Real Estate Brokers Are Not in the Tenant Credit Guarantee Business – Part Two

In last week’s post, I reviewed a number of issues concerning the transfer of cost and risk from one party to another in business transactions, specifically in commercial real estate deals. That post received a number of interesting comments. There’s more to this story.

When landlords find prospective tenants to be unacceptable risks, those landlords should consider the multiple risk mitigation alternatives available to them, including accepting the risks as they are, working with prospective tenants to minimize risk or to enhance the tenants’ creditworthiness, modifying the terms of the transactions to support acceptable risks, or electing not to complete those transactions becuase of the existing of too much risk. 

When landlords complete lease transactions, a large number of service providers may be involved on both the landlord’s side and that of the tenant. That list could include: lawyers, accountants, space planners, architects, engineers, asset managers, construction contractors, plumbers, electricians, HVAC installers, drywall contractors, carpenters, flooring installers, ceiling installers, elevator technicians, painters, other sub-contractors, property managers, asset managers, mortgage bankers and brokers, delivery contractors, administrative assistants, cleaning contractors, trash haulers, landscapers, snow plowers, and all others involved in completing a transaction or in maintaining the landlord’s property.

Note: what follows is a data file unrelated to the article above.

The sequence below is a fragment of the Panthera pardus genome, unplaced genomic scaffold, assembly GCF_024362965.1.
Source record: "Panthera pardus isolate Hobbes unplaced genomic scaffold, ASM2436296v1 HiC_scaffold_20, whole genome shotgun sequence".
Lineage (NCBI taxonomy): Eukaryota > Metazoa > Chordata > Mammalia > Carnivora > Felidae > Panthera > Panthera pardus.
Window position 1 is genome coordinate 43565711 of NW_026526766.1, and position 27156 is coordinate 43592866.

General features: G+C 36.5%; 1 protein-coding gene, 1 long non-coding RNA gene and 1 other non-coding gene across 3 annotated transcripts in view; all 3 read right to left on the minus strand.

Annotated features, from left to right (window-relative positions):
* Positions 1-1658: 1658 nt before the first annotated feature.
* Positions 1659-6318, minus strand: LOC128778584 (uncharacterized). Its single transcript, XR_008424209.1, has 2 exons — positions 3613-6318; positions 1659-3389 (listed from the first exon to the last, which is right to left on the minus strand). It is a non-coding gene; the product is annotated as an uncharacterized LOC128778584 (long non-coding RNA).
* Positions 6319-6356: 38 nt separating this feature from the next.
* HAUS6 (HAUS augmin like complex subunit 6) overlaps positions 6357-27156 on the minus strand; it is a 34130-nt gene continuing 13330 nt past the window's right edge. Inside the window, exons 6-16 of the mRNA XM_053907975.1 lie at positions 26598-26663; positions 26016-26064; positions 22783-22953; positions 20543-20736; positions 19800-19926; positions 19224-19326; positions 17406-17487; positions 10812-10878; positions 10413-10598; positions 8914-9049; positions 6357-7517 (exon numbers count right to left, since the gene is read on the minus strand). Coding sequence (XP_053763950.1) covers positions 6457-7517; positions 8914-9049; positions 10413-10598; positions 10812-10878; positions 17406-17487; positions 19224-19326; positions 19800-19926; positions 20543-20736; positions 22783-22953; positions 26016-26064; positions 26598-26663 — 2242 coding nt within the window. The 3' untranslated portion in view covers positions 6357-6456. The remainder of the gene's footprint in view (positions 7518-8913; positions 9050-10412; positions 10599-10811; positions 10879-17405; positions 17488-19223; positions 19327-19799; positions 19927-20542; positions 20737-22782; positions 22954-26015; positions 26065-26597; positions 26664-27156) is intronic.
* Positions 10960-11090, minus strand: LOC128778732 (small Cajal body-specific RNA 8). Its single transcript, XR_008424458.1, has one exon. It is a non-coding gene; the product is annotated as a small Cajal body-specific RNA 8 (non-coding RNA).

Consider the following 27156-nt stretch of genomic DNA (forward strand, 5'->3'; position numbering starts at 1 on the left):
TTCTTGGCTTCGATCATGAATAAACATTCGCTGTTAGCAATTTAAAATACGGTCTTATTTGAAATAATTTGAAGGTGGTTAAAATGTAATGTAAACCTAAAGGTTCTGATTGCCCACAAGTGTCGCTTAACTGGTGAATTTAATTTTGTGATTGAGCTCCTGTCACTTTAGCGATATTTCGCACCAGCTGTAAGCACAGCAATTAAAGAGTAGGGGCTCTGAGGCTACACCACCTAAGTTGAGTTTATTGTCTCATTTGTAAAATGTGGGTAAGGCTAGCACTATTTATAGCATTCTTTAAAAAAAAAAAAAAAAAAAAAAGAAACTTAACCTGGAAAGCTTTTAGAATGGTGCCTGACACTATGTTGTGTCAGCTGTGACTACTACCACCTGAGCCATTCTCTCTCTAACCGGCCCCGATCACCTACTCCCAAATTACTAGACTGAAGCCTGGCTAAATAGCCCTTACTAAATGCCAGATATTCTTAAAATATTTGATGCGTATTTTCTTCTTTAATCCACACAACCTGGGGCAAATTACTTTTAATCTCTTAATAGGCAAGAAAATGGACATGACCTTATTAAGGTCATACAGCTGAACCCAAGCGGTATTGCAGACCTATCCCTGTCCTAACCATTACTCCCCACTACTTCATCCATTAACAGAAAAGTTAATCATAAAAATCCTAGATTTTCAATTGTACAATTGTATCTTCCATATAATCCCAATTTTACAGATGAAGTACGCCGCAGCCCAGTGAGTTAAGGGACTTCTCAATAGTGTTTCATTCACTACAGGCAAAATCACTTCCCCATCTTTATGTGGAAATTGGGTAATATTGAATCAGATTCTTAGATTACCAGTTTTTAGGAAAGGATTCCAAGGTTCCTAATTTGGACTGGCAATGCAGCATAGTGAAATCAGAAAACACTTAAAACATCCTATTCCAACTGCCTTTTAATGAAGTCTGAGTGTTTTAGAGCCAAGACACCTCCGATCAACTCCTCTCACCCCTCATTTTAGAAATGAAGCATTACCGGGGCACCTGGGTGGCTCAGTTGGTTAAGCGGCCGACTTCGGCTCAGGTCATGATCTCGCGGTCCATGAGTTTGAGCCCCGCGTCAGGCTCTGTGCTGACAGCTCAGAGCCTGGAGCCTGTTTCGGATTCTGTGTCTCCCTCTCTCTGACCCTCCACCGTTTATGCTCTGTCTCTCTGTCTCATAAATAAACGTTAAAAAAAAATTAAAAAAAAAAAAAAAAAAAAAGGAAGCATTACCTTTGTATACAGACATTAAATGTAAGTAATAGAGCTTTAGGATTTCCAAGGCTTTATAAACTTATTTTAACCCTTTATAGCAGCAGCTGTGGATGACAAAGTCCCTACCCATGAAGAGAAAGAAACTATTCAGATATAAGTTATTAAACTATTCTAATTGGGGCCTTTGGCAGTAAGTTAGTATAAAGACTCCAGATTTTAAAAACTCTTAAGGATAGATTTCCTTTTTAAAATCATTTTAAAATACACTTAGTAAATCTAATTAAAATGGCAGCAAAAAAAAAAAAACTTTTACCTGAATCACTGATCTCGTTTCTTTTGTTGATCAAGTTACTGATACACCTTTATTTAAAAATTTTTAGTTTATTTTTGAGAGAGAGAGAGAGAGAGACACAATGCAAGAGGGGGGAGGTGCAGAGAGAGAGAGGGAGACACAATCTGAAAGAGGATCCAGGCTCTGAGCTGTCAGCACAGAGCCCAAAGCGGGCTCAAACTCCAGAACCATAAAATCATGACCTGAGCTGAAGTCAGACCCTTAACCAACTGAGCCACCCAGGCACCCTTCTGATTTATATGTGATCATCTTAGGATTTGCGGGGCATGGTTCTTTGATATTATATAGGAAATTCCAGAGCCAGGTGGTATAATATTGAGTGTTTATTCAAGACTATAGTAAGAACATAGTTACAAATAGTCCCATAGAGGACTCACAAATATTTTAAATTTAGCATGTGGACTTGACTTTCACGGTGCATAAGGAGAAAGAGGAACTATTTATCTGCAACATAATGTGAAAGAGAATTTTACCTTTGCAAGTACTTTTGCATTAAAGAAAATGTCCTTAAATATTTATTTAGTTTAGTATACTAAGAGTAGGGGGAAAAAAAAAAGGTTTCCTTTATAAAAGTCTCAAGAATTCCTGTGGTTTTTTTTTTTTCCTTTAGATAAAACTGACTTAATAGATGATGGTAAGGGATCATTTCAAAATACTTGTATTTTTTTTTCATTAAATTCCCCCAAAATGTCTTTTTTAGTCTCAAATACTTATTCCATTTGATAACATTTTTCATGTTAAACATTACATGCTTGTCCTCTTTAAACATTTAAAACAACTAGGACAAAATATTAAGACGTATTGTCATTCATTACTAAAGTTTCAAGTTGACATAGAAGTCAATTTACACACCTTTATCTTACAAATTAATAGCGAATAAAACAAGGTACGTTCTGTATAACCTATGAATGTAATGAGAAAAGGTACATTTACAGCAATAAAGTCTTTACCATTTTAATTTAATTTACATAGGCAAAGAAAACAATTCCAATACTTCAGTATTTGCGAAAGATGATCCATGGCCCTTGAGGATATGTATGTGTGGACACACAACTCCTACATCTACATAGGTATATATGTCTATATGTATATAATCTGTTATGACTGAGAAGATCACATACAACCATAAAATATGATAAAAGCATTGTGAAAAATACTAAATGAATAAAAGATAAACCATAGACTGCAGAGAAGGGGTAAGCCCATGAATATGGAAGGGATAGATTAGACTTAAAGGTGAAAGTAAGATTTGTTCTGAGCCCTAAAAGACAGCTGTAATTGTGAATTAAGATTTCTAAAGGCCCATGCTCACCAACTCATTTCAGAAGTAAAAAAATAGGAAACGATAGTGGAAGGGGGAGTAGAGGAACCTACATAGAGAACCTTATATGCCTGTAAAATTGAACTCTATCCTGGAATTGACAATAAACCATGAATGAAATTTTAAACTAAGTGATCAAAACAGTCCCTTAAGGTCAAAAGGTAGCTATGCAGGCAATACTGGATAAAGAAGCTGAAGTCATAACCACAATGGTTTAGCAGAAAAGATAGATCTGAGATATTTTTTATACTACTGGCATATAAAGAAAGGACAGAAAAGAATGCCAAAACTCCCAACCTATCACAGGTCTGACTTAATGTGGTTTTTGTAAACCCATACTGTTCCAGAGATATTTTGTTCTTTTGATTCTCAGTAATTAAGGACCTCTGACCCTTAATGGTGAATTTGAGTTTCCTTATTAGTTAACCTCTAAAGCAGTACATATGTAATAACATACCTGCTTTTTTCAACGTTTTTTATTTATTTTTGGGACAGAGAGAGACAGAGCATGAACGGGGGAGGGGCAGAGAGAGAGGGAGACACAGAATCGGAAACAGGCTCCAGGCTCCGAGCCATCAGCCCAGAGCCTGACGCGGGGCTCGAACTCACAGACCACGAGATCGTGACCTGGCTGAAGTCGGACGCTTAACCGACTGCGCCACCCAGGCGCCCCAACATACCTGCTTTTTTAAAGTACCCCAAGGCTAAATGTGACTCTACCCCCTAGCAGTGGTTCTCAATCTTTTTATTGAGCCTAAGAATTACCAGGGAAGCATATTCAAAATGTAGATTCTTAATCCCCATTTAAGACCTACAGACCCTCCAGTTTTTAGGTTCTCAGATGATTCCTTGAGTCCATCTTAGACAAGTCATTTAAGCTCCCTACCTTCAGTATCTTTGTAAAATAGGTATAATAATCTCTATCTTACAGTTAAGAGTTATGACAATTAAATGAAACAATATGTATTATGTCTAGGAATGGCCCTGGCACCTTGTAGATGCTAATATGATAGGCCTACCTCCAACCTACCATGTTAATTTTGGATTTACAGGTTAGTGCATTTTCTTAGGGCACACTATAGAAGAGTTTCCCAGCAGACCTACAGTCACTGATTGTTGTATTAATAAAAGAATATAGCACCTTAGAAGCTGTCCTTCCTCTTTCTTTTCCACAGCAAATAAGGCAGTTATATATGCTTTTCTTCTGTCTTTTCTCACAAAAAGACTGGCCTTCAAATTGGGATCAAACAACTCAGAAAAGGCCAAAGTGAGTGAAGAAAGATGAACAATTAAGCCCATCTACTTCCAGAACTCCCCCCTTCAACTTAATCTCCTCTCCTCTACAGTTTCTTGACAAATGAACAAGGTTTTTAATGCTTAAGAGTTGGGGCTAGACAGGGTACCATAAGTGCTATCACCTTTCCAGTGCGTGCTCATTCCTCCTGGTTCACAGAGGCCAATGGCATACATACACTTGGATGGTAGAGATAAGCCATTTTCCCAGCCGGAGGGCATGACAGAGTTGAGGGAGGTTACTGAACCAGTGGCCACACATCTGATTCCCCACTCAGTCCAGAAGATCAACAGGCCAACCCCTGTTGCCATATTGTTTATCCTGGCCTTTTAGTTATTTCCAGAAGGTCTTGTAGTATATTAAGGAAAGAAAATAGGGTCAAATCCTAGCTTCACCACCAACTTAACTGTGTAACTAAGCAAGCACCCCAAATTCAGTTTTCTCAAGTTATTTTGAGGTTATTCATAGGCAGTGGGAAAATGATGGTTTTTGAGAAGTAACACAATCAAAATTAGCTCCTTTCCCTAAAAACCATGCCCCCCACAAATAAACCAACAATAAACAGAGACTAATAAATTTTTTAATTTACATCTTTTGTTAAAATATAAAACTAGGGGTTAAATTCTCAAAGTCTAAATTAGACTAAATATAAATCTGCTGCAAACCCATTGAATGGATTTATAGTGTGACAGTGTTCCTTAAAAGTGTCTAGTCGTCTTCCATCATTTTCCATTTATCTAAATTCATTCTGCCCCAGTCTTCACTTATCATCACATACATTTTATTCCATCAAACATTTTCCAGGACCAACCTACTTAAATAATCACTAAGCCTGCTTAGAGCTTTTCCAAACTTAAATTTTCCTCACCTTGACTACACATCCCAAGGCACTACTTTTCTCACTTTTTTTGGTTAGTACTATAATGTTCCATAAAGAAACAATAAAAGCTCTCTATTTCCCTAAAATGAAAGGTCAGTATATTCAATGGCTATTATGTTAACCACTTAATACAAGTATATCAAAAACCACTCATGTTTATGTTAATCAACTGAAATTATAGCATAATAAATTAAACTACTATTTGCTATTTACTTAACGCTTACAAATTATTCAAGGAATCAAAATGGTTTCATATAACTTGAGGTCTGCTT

Like a tenant’s broker, none of the above service providers are responsible for assessing a tenant’s creditworthiness nor for the future performance of the tenant or the property. So, if a landlord wishes to shift the burden of its transaction costs and risks from itself to an entity other than the tenant, and since shifting that burden to the tenant broker would be unfair, then the cost and risk should be shifted to the entire list of service providers involved in any aspect of the property and its corresponding transactions.   Adjusting the payment of other service providers based on the landlord’s interpretation of a tenant’s risk would actually be unfair, too.  However, if a landlord’s policy was to compensate all of its service providers on a risk adjusted basis, then only in that instance might it be reasonable to compensate the tenant’s broker in that manner.